Common Errors that Arise during an Estate Administration
In our busy practice, we tend to see certain recurring errors. In particular, we see planning errors that arise during the estate administration process after someone dies.
Below are a few of these common errors, and, in the spirit of, “An ounce of prevention is worth a pound of cure,” we also discuss steps that you can take to prevent them.
1. Joint ownership and disclaimers.
Spouses frequently title property they own (or savings, checking and investment accounts) as “joint tenants with right of survivorship.” Legally, this means that, upon the death of the first joint tenant, the asset passes by operation of law to the surviving joint tenant.
This type of ownership can be desirable, but it also means that property bypasses the Will, which can lead to adverse tax results. If a couple owns assets in excess of the federal exemption amount (currently $12.06 million but scheduled to be cut in half as of January 1, 2026), having all assets pass into the surviving spouse’s name can lead to an unnecessary estate tax at the surviving spouse’s death. This issue also arises in states that have a state level estate tax, such as New York.
The classic solution to this issue is to have the assets of the first spouse to die pass to a trust (often known as an “exemption trust” or “credit shelter trust”) so as to use the first spouse’s estate tax exemption. If assets are held jointly, however, the surviving spouse frequently has to “disclaim” the deceased spouse’s half of the assets so that they pass to this trust.
A disclaimer must be completed and filed within nine months of the deceased spouse’s date of death. It is easy to miss this deadline, or misunderstand what is at stake – ie, generally a 40% tax on one’s assets. The current law also allows for a surviving spouse to elect to take the deceased spouse’s estate tax exemption, which complicates the decision-making around this issue. The prudent planning step here is to be aware of the relevant deadlines and speak with a tax advisor to make the optimal decision.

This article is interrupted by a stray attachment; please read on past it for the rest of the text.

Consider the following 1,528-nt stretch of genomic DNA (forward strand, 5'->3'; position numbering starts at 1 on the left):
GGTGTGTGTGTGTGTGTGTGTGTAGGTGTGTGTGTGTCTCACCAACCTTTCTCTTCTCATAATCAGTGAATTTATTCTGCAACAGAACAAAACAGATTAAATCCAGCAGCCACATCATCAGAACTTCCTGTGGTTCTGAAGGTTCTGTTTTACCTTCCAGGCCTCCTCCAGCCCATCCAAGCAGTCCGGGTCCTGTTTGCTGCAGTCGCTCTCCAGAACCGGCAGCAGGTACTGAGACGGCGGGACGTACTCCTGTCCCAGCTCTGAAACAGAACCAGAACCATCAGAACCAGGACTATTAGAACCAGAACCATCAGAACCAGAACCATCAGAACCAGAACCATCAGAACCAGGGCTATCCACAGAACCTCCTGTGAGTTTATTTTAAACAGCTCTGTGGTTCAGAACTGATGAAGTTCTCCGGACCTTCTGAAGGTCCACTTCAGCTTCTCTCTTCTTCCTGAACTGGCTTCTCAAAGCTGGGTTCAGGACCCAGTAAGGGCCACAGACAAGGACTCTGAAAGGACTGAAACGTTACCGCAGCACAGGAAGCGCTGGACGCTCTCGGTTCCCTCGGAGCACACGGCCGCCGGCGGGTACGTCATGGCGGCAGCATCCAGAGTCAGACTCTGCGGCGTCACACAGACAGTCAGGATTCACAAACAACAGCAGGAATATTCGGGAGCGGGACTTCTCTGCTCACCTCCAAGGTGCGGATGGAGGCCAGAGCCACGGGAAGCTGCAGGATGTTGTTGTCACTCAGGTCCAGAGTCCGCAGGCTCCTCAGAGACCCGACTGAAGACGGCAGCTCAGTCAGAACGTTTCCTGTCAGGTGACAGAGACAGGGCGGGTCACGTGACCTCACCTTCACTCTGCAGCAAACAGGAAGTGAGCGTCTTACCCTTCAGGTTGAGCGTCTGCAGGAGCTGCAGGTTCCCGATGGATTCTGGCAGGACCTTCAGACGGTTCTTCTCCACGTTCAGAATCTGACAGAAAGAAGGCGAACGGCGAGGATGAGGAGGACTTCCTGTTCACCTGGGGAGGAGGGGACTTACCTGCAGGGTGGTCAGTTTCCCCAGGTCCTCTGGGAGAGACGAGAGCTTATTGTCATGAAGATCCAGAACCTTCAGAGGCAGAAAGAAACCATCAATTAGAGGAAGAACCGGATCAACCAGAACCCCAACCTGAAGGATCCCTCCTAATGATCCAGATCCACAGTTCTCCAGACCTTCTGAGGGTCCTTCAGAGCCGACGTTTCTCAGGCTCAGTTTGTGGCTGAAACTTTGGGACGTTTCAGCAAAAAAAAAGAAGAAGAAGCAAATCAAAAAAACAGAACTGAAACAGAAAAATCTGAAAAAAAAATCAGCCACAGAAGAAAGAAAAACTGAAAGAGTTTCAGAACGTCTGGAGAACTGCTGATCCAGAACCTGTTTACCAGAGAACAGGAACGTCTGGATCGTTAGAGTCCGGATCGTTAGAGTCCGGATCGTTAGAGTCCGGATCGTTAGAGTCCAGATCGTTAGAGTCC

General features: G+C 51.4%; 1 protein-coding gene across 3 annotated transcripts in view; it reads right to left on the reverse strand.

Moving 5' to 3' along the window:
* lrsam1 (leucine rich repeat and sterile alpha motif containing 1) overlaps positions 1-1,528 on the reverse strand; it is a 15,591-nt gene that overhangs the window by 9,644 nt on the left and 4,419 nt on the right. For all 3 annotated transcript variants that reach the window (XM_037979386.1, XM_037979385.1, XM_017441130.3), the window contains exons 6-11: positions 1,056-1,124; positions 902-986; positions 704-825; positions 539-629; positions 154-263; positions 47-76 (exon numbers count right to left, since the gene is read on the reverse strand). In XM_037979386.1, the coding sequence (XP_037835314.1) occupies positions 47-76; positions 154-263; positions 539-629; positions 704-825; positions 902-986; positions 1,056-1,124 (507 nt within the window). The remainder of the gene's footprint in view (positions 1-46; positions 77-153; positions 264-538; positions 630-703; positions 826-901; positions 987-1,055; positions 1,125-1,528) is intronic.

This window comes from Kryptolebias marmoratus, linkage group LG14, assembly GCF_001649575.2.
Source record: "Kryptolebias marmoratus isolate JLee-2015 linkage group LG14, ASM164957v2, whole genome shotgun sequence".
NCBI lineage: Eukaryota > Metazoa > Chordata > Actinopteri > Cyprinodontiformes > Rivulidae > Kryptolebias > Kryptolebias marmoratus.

2. POD or TOD accounts.
There is an appeal to “payable on death” or “transfer on death” account designations, and many financial advisors recommend them to clients. Accounts with this designation typically bypass the probate process and transfer on death to the named beneficiary.
However, such account designations are often undesirable. If a Will creates a trust or trusts for children, for example, the POD account will never go to the trust, frustrating the decedent’s intent. The POD beneficiary can have a creditor who will then be able to assert a claim against the account or asset. Also, the estate can owe taxes or have other expenses, and the POD accounts may not be available to be used for these obligations.
We frequently find that POD account designations have unintended consequences. The prudent step here is to be wary of POD designated accounts, carefully think through their effects in the overall estate, change them where necessary, and do not take title to the decedent’s assets until final decisions have been made.
3. Not updating fiduciaries.